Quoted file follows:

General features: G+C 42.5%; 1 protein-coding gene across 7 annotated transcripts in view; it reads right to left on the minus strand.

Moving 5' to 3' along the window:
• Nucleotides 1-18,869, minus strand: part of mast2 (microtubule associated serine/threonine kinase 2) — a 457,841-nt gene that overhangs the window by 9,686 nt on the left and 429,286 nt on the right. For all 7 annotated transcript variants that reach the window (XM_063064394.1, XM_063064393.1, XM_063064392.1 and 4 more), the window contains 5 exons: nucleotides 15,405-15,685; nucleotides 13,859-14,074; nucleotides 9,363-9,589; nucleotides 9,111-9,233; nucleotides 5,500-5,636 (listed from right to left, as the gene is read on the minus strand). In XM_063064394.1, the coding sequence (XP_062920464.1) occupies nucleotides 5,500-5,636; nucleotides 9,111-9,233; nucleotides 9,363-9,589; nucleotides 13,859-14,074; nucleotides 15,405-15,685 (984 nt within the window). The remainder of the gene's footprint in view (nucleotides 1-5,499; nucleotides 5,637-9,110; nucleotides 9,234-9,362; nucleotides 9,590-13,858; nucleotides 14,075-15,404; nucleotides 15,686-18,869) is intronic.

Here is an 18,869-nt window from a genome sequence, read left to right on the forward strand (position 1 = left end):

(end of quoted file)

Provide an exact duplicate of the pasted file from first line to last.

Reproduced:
General features: G+C 42.5%; 1 protein-coding gene across 7 annotated transcripts in view; it reads right to left on the minus strand.

Moving 5' to 3' along the window:
• Nucleotides 1-18,869, minus strand: part of mast2 (microtubule associated serine/threonine kinase 2) — a 457,841-nt gene that overhangs the window by 9,686 nt on the left and 429,286 nt on the right. For all 7 annotated transcript variants that reach the window (XM_063064394.1, XM_063064393.1, XM_063064392.1 and 4 more), the window contains 5 exons: nucleotides 15,405-15,685; nucleotides 13,859-14,074; nucleotides 9,363-9,589; nucleotides 9,111-9,233; nucleotides 5,500-5,636 (listed from right to left, as the gene is read on the minus strand). In XM_063064394.1, the coding sequence (XP_062920464.1) occupies nucleotides 5,500-5,636; nucleotides 9,111-9,233; nucleotides 9,363-9,589; nucleotides 13,859-14,074; nucleotides 15,405-15,685 (984 nt within the window). The remainder of the gene's footprint in view (nucleotides 1-5,499; nucleotides 5,637-9,110; nucleotides 9,234-9,362; nucleotides 9,590-13,858; nucleotides 14,075-15,404; nucleotides 15,686-18,869) is intronic.

Here is an 18,869-nt window from a genome sequence, read left to right on the forward strand (position 1 = left end):